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Market Integration, Regionalism and the Global Economy - Richard E. Baldwin

Market Integration, Regionalism and the Global Economy

By: Richard E. Baldwin (Editor), Daniel Cohen (Editor), Andre Sapir (Editor), Anthony J. Venables (Editor)

Paperback

Published: 25th October 1999
RRP $52.95
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This is a study of the nature and the policy implications of changes in the global economy in relationship to the process of regional integration, using the newest techniques of economic analysis. The principal message drawn from these analytical and policy insights is that in a world characterized by trade distortions and nonlinearities, regional integration may or may not foster global integration, and may or may not advance regional or global convergence. The key is good economic policy based on sound economic analysis.

'This book is aimed at specialists. Its objective is to contribute to the study of the nature and policy implications of changes taking place in the 'global' economy in relation to trends in international economic integration. ... [It] book will be used by specialists and graduate students as a part of the literature on international economic integration and globalization.' Miroslav N. Jovanovic UN Economic Commission for Europe, Geneva

List of figuresp. xi
List of tablesp. xiii
Prefacep. xv
Acknowledgementsp. xvii
List of conference participantsp. xviii
Introductionp. 1
Regionalism and the Global Economyp. 5
Regionalism vs. multilateralismp. 7
Introductionp. 7
Definitions and classificationsp. 8
Models of tariff regimesp. 11
What the evidence suggestsp. 34
Finalep. 40
And index of multilateralism?p. 42
Discussionp. 49
Preferential agreements and the multilateral trading systemp. 53
Introductionp. 53
Reciprocityp. 56
Reciprocity and non-discriminationp. 65
Preferential agreementsp. 71
Enforcementp. 72
Conclusionsp. 76
Discussionp. 79
Politics and trade policyp. 86
Introductionp. 86
Political economy approachesp. 87
Double-edged diplomacyp. 103
Discussionp. 113
Globalisation and labour, or: if globalisation is a bowl of cherries, why are there so many glum faces around the table?p. 117
Introductionp. 117
Trade and wagesp. 120
The consequences of increased international mobility by firms for the rent-sharing bargainp. 124
Trade and labour standardsp. 128
Quantifying labour standards and their consequencesp. 132
Trade, external risk and the role of governmentp. 141
Conclusionsp. 146
Discussionp. 150
Openness and wage inequality in developing countries: the Latin American challenge to East Asian conventional wisdomp. 153
Heckscher-Ohlin theoryp. 153
Overview of empirical evidencep. 158
Differences between East Asia and Latin Americap. 167
Differences between 1960s-1970s and 1980s-1990sp. 169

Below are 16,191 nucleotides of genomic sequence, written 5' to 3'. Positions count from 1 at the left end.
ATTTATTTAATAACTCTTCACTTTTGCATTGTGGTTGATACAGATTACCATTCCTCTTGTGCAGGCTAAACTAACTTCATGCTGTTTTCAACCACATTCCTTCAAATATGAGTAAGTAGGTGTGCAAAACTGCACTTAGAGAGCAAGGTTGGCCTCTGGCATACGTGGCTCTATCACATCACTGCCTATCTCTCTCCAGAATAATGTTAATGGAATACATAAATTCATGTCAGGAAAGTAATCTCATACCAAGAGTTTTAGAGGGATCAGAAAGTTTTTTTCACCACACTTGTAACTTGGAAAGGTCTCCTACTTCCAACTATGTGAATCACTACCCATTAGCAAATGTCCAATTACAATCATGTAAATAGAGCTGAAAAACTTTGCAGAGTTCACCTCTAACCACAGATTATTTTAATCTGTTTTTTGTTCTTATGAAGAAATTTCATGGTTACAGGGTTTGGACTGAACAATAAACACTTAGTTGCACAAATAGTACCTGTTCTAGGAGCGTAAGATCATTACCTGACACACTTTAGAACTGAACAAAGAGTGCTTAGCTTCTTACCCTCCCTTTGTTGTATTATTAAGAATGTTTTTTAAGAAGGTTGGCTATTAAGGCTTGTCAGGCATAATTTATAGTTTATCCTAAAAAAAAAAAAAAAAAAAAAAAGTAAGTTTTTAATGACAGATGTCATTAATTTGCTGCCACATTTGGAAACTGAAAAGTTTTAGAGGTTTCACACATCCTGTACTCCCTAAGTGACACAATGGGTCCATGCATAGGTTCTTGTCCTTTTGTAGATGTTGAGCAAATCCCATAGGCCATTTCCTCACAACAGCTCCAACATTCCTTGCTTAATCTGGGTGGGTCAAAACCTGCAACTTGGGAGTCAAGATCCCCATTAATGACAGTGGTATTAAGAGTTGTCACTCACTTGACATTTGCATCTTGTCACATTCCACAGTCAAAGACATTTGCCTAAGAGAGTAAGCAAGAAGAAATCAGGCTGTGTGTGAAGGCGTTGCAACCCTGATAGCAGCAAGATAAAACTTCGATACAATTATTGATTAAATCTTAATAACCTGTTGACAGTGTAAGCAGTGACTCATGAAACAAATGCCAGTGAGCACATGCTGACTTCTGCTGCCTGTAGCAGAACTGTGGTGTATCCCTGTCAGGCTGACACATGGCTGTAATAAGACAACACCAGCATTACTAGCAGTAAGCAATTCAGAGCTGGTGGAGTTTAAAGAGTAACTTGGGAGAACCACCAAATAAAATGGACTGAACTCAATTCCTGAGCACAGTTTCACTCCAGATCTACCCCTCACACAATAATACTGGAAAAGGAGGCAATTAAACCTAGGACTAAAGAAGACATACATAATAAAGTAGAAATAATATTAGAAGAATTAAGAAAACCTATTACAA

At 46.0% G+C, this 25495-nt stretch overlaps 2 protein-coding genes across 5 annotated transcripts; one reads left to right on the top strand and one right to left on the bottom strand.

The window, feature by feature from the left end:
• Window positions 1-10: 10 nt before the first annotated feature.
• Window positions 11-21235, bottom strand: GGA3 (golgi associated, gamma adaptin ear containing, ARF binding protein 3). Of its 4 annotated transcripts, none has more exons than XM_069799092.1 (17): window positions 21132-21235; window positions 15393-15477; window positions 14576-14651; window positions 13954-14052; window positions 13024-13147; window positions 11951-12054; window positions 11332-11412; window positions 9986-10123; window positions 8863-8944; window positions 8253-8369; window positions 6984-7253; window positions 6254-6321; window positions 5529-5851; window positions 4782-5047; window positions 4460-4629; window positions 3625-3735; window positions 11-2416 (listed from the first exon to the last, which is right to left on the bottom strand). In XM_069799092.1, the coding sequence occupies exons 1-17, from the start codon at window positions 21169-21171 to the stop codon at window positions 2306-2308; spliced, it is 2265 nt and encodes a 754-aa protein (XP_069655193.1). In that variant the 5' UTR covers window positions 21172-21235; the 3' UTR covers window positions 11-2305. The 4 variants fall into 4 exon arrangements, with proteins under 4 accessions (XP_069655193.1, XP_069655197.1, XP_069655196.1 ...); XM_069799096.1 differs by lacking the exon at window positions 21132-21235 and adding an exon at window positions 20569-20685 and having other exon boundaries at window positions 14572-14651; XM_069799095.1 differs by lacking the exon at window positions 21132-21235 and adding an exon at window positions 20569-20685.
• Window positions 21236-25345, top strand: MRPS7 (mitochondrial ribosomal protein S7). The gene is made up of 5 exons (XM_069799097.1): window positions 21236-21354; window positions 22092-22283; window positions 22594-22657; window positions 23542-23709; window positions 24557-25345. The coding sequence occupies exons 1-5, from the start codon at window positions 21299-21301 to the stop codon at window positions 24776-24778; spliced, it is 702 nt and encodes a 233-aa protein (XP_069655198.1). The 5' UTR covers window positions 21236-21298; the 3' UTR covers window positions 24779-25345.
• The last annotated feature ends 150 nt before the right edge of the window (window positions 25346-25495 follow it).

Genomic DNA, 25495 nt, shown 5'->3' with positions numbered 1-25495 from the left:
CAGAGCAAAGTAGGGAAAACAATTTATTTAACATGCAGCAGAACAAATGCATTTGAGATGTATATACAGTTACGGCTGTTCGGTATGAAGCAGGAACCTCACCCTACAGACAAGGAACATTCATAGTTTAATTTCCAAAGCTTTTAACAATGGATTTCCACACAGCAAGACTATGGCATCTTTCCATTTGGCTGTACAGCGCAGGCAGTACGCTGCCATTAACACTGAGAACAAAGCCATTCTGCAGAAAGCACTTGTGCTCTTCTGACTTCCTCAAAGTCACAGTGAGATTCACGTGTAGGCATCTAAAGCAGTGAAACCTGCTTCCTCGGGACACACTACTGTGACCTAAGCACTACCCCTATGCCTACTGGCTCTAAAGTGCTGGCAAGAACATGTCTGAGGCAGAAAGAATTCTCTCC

Summary and conclusionsp. 175
Discussionp. 181
Greater international mobility of capitalp. 182
Discriminatory trade liberalisationp. 183
Perverse trade-policy effectsp. 183
Market Integration and Regionalismp. 185
Operationalising the theory of optimum currency areasp. 187
Introductionp. 187
A review of theory and empiricsp. 188
New evidence: German unification and economic integrationp. 198
Conclusionp. 208
Discussionp. 216
Introductionp. 216
Some shortcomings in the operationalisation of OCA theoryp. 217
Dynamic interactions between economic integration and monetary integration: are they already perverse?p. 222
European migrants: an endangered species?p. 228
Introductionp. 228
The fall in intra-European mobilityp. 230
Migration and migration intentions in Italy and Spainp. 235
Job-search and job-mobility attitudesp. 243
Economic integration and labour mobilityp. 245
Conclusionsp. 247
Discussionp. 251
Geography and specialisation: industrial belts on a circular plainp. 254
Introductionp. 254
Overview of the modelp. 256
Centre vs. peripheryp. 259
Industries differing in trade costsp. 260
Industrial linkagesp. 262
Alternative input-output structuresp. 265
Implications and conclusionsp. 267
The modelp. 269
Discussionp. 273
Convergence ... an overviewp. 275
Introductionp. 275
What the data sayp. 276
Endogenous vs. exogenous growth theoriesp. 278
Relaxing neoclassical assumptionsp. 281
Economic integration and income distributionp. 283
Conclusionsp. 291
Discussionp. 295
Convergence as distribution dynamics (with or without growth)p. 298
Introductionp. 298
Theoretical modelsp. 300
Empiricsp. 313
Conclusionsp. 323
Discussionp. 328
Can we study convergence without addressing the distribution question?p. 328
The proposed empirical frameworkp. 329
What can we potentially learn?p. 330
Convergencep. 331
Inferencep. 332
An alternative frameworkp. 333
Indexp. 337
Table of Contents provided by Syndetics. All Rights Reserved.

ISBN: 9780521645898
ISBN-10: 0521645891
Audience: Professional
Format: Paperback
Language: English
Number Of Pages: 368
Published: 25th October 1999
Publisher: CAMBRIDGE UNIV PR
Country of Publication: GB
Dimensions (cm): 22.78 x 15.29  x 2.44
Weight (kg): 0.59